Neat little touches like being able to choose your music at the start of the game via the in-car sterio system made Out Run an instant classic in the driving genre.
The game was also not completely linear; at the end of the first section you could choose to take the left or right fork in the road.
This choice continued at the end of each section; there were always two different routes to take meaning the overall route was comprised of different race branches.
With five full 'sections' to drive through before completion it meant that there were many possible routes to take to reach the 'end' of the game.
This added a lot of variety to the game and accomplished players would return to try out different routes as the scenery for each race section was always different to the last.
The sit down cabinet, a quick shift from low gear to high, magical sound shower ringing in your ears.... I'm almost fourteen again....
Out Run Arcade
Hard Drivin' Arcade Flyer
Hard Drivin' Upright Cabinet
1980s - Hard Drivin'
Hard Drivin' was an arcade driving game that allowed players to drive performance sports cars around speed and stunt courses.
The game was one of the first of its kind to feature an environment constructed via solid 3D polygon rendering.
It is also notable due to the use of force feedback and realistic physics to simulate the actual movement of the car being driven.
In 1989 most arcade racing games were still creating the racing environments with scaled sprites to created the 3D effect (such as Out Run and Pole Position) making this game with it's use of three dimensional solid polygons yet another move forward in the driving genre.
With it's fast moving graphics, realistic (if difficult) handling (including the use of a clutch when changing gears on a manual car) and 'action replay' feature this is a game that became a real draw at the end of the 1980s.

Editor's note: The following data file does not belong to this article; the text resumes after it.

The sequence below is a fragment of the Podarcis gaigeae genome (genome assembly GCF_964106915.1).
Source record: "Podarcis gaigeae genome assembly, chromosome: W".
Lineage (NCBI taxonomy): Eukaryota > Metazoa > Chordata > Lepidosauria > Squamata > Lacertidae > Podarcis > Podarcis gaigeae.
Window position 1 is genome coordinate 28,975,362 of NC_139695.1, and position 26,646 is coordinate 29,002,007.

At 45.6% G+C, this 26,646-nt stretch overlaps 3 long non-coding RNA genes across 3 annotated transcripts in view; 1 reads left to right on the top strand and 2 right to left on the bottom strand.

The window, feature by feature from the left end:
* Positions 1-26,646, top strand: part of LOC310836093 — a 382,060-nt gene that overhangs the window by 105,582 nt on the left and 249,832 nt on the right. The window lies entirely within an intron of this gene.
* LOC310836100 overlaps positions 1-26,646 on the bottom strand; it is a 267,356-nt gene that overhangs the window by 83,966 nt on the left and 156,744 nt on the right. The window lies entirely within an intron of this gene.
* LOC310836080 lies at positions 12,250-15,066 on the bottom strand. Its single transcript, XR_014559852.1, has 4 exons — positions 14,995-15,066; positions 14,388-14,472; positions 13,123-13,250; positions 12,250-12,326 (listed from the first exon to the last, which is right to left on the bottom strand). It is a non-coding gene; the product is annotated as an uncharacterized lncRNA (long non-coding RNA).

The ZX Spectrum version ended up being quite playable which was a minor miracle given the huge gulf in technology between the 8-bit machine and the arcade hardware.
Hard Drivin' Sit Down Cabinet
Hard Drivin' Arcade
Race Drivin' Arcade Flyer
1990s - Race Drivin'
The follow up to the immensely popular Hard Drivin' was released a year later in 1990.
The game was very similar in style to it's predecessor in terms of visuals, sounds and gameplay.
The game pushed the envelope of the previous title by making the tracks more outrageous and emphasised stunt-work and outright speed.
There were also options to take part in a buddy race and there were cabinets that were linked together allowing friends to race against each other which was tremendous fun.
Having a selection of cars to choose from at the start of the game made this game a brilliant sequel to an already brilliant game.
Race Drivin' was yet another huge hit for Namco and ended up being converted to the Commodore Amiga which was one of the most popular home computers in Europe at the time.
Race Drivin' Cockpit Cabinet
Race Drivin' In Action
Virtua Racing Arcade Flyer
Twin Cockpit Cabinet
1990s - Virtua Racing
In 1992 amusement arcades saw the release of Virtua Racing by SEGA.
Just like Hard Drivin' and Race Drivin' it used solid polygons rather than progressive sprite technology to create the gaming environment.
The leap forward in technology now allowed for richer visuals, more complex structures and a greater amount of polygons could be shifted around the screen simultaneously.
The game could be played by one or two players and featured force-feedback in the steering wheel which added to the realism.
With four separate views to play the game from, accurate physics and three tracks to try your skill at Virtua Racing proved to be yet another winner for arcade giants SEGA.
By 1992 the star of the amusement arcade had dimmed ever so slightly as home computers and consoles began to lessen the gap between the two technologies.
This did not stop this game from being yet another big hit for SEGA though and maintained their reputation as one of the world leaders in gaming entertainment.
Twin units are rare these days as they tended to break down after a few years of rigorous use.
Consequently they are worth a small fortune if they are in good condition and working order.
Arcade Machine In Action